Out of sight, out of mine: ocean dumping of mine wastes; The world's oceans, already imperiled, face a new threat.

AuthorMoran, Robert

Beginning in 1996 and continuing through at least mid-2004, the Newmont Minahasa Raya gold mine dumped 2,000 tons per day of wastes into the tropical, coral-rich waters of Buyat Bay, off the island of Sulawesi, Indonesia--waters that previously had been the main source of food and income for local families. Soon stories began circulating that the fish were disappearing and that those remaining had deformities. Villagers also complained of strange skin rashes, tumors, and other forms of disease, all of which they claimed started after the waste disposal began. An independent team of scientists was commissioned by the Indonesian government to review the information and concluded that contamination by the mine had occurred. Newmont Mining Corporation, the U.S.-based parent company, commissioned its own studies and continually claimed that the data showed no water contamination--although they neglected to mention that these very studies clearly revealed the polluting of bay sediments by mercury, arsenic, antimony, and other metals and the likely uptake of these pollutants by bottom-dwelling organisms.

Buyat stories appeared everywhere in the media throughout the Pacific and quickly were investigated by the New York Times. Soon the Indonesian government arrested the head of Newmont Minahasa Raya and five other employees. A series of lawsuits followed. In 2007, an Indonesian court found both Newmont and its local director not guilty of the alleged crimes, but the state prosecutor subsequently appealed the ruling to the Indonesian Supreme Court. Some villagers were relocated in response to fears about the alleged contamination, but the claims and counterclaims have left the villagers confused and the issue hanging. Meanwhile, Newmont received permission from the Indonesian government to commence operating a copper-gold mine, Batu Hijau, which dumps up to 160,000 tons per day of wastes off the coast of another Indonesian island, Sumbawa--70 to 80 times the volume of waste disposed into Buyat Bay.

Tailings Trail

This story is a classic example of a common tragedy, usually occurring in the developing world, in which it is largely impossible to render an unbiased verdict because most of the technical data are collected by the interested company or their paid consultants; in which the local environmental oversight and legal systems are incapable of reaching an informed ruling, especially where so much outside money and political influence easily control the processes; and in which all sides therefore mistrust the actions of the officials and the companies.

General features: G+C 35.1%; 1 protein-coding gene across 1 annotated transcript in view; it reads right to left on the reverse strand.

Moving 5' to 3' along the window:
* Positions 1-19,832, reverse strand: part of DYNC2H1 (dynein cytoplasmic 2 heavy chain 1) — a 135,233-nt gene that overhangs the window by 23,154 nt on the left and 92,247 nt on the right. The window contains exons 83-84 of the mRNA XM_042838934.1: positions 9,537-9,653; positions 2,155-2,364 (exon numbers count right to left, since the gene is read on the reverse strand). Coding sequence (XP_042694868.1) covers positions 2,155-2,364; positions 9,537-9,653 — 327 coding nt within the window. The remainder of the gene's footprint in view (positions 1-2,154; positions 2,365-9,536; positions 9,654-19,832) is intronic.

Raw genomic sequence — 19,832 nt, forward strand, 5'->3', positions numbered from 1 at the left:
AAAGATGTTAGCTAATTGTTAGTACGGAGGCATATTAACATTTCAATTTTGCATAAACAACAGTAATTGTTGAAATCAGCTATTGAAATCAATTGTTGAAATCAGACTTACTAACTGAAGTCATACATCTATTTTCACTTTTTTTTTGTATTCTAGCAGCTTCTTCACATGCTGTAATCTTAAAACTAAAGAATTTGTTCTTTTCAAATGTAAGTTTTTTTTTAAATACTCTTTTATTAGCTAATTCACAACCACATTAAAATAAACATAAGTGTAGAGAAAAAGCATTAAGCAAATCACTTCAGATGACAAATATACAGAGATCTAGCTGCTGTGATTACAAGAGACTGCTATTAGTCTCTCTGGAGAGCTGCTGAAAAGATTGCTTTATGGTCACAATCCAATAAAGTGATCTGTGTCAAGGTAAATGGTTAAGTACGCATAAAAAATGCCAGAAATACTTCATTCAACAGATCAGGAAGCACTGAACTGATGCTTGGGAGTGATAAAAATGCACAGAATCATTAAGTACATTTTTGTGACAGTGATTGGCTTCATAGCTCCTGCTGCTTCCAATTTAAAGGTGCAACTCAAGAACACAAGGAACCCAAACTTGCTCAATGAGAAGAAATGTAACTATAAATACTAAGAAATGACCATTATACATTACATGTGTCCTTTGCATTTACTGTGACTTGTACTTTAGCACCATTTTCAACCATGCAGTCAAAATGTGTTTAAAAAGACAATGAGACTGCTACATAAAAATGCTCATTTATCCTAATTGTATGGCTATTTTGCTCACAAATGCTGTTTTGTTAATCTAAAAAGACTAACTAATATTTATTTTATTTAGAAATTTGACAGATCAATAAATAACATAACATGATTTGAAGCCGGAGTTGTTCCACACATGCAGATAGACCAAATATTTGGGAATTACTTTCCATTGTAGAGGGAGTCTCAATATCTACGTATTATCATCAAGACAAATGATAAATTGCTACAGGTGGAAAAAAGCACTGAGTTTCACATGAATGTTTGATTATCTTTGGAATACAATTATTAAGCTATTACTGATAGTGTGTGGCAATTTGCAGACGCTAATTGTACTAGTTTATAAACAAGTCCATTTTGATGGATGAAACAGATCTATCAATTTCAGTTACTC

The tailings (processed wastes) from the Minahasa Raya and Batu Hijau mines were discharged into the oceans via near-shore pipelines at relatively shallow depths: the pipeline from Minahasa Raya into Buyat Bay ran 1.0 kilometer offshore and terminated at 82 meters depth; the Batu Hijau pipeline discharges about 2.9 kilometers offshore at 108 meters depth. Given all the Buyat Bay troubles, this seems exceptionally shallow, especially as many oceanographers say that truly deep waters begin at about 800 to 1,000 meters depth. Newmont argues that the Batu Hijau tailings migrate toward their final resting place in the Java Trench at depths in excess of 4,000 meters, although what little is known about ocean stratification and current flows reveals remarkable complexity and unpredictability.

In fact, nobody knows where all those tailings might be going. And it matters: more than 50 million tons of waste per year are discharged into the ocean from Batu Hijau alone. Several additional operating mines employ submarine tailings disposal (STD), and international corporations are pushing for many more. The desire for developed-world infrastructure and consumer products worldwide is driving a huge (and notwithstanding the recent economic slump, longterm) increase in the demand for metals, especially in cash-strapped countries near Asia that have relatively "flexible" business and environmental practices.

Mine tailings have been dumped into near-shore, shallow marine environments, either directly through pipelines or via rivers, for many decades, possibly for at least the last 100 years. These practices have produced documented impacts to marine life (and alleged impacts to humans) resulting in heated legal disputes in Peru, Chile, Indonesia, and the Philippines among other nations. Modern open-pit metal mines generate much greater volumes of waste than did historical underground mining; approximately 99 percent of all rock moved and processed at modern facilities ends as waste. At most mines, these wastes must be stored and managed forever. Hence, there is a great desire to send the...

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